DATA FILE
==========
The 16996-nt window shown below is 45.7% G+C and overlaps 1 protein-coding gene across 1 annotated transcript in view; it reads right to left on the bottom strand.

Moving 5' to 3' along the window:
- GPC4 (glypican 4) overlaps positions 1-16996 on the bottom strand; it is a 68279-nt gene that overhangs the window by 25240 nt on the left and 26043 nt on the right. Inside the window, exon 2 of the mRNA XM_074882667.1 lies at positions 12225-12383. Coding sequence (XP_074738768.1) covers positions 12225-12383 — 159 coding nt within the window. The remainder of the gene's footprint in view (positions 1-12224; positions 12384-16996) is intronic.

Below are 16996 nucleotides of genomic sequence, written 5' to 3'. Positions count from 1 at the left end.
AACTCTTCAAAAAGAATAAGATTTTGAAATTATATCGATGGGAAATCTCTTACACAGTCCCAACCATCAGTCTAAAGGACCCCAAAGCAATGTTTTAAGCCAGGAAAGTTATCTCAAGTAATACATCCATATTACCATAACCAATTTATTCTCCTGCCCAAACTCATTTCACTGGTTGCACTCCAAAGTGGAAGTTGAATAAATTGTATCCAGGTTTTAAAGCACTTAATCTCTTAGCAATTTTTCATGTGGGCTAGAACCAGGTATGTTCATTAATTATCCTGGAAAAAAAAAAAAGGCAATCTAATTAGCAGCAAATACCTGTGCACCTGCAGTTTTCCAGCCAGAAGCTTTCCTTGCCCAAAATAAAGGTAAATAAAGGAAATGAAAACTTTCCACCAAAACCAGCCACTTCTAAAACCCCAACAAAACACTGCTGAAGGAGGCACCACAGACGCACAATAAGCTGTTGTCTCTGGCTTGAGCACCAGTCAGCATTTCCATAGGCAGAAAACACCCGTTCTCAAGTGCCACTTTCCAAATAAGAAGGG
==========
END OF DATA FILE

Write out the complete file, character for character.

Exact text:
The 16996-nt window shown below is 45.7% G+C and overlaps 1 protein-coding gene across 1 annotated transcript in view; it reads right to left on the bottom strand.

Moving 5' to 3' along the window:
- GPC4 (glypican 4) overlaps positions 1-16996 on the bottom strand; it is a 68279-nt gene that overhangs the window by 25240 nt on the left and 26043 nt on the right. Inside the window, exon 2 of the mRNA XM_074882667.1 lies at positions 12225-12383. Coding sequence (XP_074738768.1) covers positions 12225-12383 — 159 coding nt within the window. The remainder of the gene's footprint in view (positions 1-12224; positions 12384-16996) is intronic.

Below are 16996 nucleotides of genomic sequence, written 5' to 3'. Positions count from 1 at the left end.
AACTCTTCAAAAAGAATAAGATTTTGAAATTATATCGATGGGAAATCTCTTACACAGTCCCAACCATCAGTCTAAAGGACCCCAAAGCAATGTTTTAAGCCAGGAAAGTTATCTCAAGTAATACATCCATATTACCATAACCAATTTATTCTCCTGCCCAAACTCATTTCACTGGTTGCACTCCAAAGTGGAAGTTGAATAAATTGTATCCAGGTTTTAAAGCACTTAATCTCTTAGCAATTTTTCATGTGGGCTAGAACCAGGTATGTTCATTAATTATCCTGGAAAAAAAAAAAAGGCAATCTAATTAGCAGCAAATACCTGTGCACCTGCAGTTTTCCAGCCAGAAGCTTTCCTTGCCCAAAATAAAGGTAAATAAAGGAAATGAAAACTTTCCACCAAAACCAGCCACTTCTAAAACCCCAACAAAACACTGCTGAAGGAGGCACCACAGACGCACAATAAGCTGTTGTCTCTGGCTTGAGCACCAGTCAGCATTTCCATAGGCAGAAAACACCCGTTCTCAAGTGCCACTTTCCAAATAAGAAGGG